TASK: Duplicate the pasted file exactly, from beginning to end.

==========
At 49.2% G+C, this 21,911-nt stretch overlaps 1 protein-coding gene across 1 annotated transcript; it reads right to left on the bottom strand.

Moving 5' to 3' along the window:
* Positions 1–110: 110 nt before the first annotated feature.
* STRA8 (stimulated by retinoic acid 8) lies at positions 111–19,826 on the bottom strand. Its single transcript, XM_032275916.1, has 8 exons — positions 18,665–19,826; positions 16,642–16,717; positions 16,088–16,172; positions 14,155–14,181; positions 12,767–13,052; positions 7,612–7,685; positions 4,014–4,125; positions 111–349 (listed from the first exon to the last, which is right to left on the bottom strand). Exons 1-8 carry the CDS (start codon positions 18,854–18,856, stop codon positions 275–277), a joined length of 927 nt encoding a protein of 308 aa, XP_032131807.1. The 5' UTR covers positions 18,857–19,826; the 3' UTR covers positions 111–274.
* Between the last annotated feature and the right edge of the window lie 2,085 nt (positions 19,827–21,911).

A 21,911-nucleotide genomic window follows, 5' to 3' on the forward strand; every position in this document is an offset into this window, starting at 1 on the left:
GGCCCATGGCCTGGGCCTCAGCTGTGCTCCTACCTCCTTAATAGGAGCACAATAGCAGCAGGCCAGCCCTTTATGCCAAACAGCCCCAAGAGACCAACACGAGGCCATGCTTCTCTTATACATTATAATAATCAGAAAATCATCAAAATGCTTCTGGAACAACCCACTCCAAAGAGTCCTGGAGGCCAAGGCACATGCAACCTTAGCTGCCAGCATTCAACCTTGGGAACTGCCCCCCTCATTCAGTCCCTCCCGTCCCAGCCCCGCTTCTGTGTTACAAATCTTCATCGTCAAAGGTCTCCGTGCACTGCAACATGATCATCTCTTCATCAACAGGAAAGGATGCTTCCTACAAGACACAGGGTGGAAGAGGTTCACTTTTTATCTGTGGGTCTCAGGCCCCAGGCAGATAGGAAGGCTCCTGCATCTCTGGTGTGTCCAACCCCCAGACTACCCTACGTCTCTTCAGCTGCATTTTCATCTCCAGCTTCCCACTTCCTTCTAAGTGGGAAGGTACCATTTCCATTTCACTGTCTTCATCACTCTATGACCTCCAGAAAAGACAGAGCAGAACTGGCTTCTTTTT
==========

At 49.2% G+C, this 21,911-nt stretch overlaps 1 protein-coding gene across 1 annotated transcript; it reads right to left on the bottom strand.

Moving 5' to 3' along the window:
* Positions 1–110: 110 nt before the first annotated feature.
* STRA8 (stimulated by retinoic acid 8) lies at positions 111–19,826 on the bottom strand. Its single transcript, XM_032275916.1, has 8 exons — positions 18,665–19,826; positions 16,642–16,717; positions 16,088–16,172; positions 14,155–14,181; positions 12,767–13,052; positions 7,612–7,685; positions 4,014–4,125; positions 111–349 (listed from the first exon to the last, which is right to left on the bottom strand). Exons 1-8 carry the CDS (start codon positions 18,854–18,856, stop codon positions 275–277), a joined length of 927 nt encoding a protein of 308 aa, XP_032131807.1. The 5' UTR covers positions 18,857–19,826; the 3' UTR covers positions 111–274.
* Between the last annotated feature and the right edge of the window lie 2,085 nt (positions 19,827–21,911).

A 21,911-nucleotide genomic window follows, 5' to 3' on the forward strand; every position in this document is an offset into this window, starting at 1 on the left:
GGCCCATGGCCTGGGCCTCAGCTGTGCTCCTACCTCCTTAATAGGAGCACAATAGCAGCAGGCCAGCCCTTTATGCCAAACAGCCCCAAGAGACCAACACGAGGCCATGCTTCTCTTATACATTATAATAATCAGAAAATCATCAAAATGCTTCTGGAACAACCCACTCCAAAGAGTCCTGGAGGCCAAGGCACATGCAACCTTAGCTGCCAGCATTCAACCTTGGGAACTGCCCCCCTCATTCAGTCCCTCCCGTCCCAGCCCCGCTTCTGTGTTACAAATCTTCATCGTCAAAGGTCTCCGTGCACTGCAACATGATCATCTCTTCATCAACAGGAAAGGATGCTTCCTACAAGACACAGGGTGGAAGAGGTTCACTTTTTATCTGTGGGTCTCAGGCCCCAGGCAGATAGGAAGGCTCCTGCATCTCTGGTGTGTCCAACCCCCAGACTACCCTACGTCTCTTCAGCTGCATTTTCATCTCCAGCTTCCCACTTCCTTCTAAGTGGGAAGGTACCATTTCCATTTCACTGTCTTCATCACTCTATGACCTCCAGAAAAGACAGAGCAGAACTGGCTTCTTTTT